Though my in-laws never openly discouraged me from working, yet every time I returned late from work, I was given hostile looks and a frown. It was different when hubby dearie returned home late from work. The thought was…well… he is earning for the family; hence he isn’t really expected to pitch in do the house work.  So I try to get home early from work, so that I could cook a decent dinner for the family, plan the next day’s meals and tiffin’s, get the grocery for the home, handle the maid, sit with the children’s homework and yes do the odd errands that suddenly spring up at home.

It is always like I have a double shift at home. I avoid work related travel and have had long career breaks to take care of family. All this has had a negative impact on my career growth prospects. If only we could bring up our sons to share the home responsibilities…. Till then I prefer not to teach my daughter that there is no difference between a boy and a girl.”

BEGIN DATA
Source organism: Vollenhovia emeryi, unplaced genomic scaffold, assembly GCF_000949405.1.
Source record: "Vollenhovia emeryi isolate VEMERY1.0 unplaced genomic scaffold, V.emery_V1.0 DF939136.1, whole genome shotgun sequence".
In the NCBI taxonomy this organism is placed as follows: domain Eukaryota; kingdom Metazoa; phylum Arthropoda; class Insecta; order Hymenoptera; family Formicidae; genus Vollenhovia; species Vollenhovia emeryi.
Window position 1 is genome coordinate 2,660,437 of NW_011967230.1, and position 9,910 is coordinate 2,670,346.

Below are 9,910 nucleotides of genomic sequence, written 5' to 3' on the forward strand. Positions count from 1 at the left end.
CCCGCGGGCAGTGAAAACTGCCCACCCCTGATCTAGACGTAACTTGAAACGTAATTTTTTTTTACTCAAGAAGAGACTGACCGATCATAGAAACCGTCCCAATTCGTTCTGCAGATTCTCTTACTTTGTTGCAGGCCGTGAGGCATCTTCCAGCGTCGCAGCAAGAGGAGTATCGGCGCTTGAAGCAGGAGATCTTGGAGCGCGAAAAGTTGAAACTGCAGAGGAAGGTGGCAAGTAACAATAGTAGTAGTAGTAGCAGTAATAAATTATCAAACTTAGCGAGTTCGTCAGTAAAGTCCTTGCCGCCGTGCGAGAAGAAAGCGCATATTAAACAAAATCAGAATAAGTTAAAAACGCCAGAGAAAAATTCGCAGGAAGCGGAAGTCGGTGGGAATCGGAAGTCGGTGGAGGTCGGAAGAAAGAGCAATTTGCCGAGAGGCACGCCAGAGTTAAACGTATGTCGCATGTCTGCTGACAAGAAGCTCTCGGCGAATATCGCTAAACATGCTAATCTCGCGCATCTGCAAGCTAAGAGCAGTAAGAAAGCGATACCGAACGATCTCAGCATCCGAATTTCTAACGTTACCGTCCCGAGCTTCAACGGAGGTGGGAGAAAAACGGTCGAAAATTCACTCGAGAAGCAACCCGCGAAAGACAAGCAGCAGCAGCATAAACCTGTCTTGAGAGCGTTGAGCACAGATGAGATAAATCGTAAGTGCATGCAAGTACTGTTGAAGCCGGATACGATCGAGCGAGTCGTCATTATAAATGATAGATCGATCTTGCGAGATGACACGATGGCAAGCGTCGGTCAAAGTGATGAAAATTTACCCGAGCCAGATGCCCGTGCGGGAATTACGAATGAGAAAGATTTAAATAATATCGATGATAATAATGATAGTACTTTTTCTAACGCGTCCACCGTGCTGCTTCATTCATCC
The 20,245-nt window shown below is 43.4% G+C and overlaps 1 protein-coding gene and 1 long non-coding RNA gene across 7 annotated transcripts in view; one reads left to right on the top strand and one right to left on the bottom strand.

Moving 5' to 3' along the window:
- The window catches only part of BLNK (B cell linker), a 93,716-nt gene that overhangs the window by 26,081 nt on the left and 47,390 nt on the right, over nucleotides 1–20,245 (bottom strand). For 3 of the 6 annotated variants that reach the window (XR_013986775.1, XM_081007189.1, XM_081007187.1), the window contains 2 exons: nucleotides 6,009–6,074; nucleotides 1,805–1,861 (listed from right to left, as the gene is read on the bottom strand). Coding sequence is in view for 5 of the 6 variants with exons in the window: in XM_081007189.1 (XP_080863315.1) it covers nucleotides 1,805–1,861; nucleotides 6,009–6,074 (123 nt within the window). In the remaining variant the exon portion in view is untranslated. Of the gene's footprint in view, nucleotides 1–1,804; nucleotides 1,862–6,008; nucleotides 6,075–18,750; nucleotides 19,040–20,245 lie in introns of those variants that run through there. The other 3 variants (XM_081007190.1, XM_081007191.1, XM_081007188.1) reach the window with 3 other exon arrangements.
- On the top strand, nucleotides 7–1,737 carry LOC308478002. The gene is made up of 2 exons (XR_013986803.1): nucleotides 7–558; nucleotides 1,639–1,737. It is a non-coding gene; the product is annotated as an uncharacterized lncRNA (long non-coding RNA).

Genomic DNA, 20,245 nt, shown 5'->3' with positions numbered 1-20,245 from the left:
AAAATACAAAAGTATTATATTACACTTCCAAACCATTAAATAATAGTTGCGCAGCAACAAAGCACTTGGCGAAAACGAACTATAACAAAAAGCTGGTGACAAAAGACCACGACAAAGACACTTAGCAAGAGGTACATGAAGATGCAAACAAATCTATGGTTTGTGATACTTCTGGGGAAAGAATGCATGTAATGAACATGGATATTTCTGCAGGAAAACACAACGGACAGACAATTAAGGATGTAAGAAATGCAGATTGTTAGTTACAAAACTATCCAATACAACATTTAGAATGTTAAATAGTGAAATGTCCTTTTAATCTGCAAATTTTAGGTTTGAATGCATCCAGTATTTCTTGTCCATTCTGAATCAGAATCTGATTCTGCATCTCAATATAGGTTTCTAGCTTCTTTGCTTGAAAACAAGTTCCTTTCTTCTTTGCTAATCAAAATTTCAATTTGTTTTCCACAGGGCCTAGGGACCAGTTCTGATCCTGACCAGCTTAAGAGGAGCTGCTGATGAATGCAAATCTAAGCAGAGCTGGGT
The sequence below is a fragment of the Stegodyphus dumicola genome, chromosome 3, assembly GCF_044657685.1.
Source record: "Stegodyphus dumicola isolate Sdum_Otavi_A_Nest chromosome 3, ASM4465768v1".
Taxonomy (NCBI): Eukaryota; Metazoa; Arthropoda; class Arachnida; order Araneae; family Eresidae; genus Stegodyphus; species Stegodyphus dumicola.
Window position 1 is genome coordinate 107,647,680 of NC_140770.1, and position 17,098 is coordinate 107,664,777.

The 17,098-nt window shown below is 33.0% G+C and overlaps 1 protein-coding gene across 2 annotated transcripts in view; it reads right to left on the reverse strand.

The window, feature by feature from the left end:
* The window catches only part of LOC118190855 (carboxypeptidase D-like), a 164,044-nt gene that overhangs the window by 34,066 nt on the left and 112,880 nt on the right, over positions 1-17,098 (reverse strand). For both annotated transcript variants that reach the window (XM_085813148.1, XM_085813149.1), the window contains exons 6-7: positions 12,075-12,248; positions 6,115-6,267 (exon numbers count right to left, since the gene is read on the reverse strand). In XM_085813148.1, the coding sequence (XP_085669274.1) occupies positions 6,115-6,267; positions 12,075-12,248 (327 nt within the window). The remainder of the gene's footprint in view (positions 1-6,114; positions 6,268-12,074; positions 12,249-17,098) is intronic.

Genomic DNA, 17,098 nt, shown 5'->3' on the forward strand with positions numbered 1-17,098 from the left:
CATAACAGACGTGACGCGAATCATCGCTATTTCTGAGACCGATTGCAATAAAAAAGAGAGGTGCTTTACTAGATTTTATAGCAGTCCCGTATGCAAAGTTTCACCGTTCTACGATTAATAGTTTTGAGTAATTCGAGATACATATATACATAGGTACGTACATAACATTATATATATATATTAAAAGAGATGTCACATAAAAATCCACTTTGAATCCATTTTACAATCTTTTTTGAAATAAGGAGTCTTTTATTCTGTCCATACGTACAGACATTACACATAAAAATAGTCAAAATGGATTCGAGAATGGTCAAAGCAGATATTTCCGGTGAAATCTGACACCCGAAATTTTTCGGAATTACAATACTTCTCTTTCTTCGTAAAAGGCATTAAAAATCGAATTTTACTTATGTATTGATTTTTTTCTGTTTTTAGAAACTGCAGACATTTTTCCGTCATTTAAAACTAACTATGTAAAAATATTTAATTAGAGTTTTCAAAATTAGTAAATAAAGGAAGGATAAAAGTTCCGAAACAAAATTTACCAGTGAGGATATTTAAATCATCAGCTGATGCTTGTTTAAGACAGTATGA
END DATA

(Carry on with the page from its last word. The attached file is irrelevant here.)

At that moment, the metro screeched to a halt at our destination. As we both gushed out onto the crowded platform, I let my eyes wander around at the sea of women waiting to get in- from young college students to independent office goers. I thought to myself. There are everyday struggles for each one of them. Sheela had a point. There still are gender specific rules, and stereotyped gender roles that prevail in society. Probably it is time we start to teach our young boys about the non-existence of gender differences.

Getting Chosen as a Life Partner- The Tambrahm Way

Getting Chosen as a Life Partner- The Tambrahm Way

This post made it to the top three in non-fiction weekly challenge.”

“Marriage, also called matrimony or wedlock, is a socially or ritually recognized union or legal contract between spouses that establishes rights and obligations between them, between them and their children, and between them and their in-laws.”

That’s the definition from Wikipedia!!! Now if that sounded pretty complex, in reality, the institution of marriage is far more complex in India. Chunk of marriages in India are arranged. It begins from the “yes my child has reached the marriageable age”, to the actual event and beyond…. (Well I really don’t know when weddings end in India. The responsibility gets dragged on probably till the couple has their child).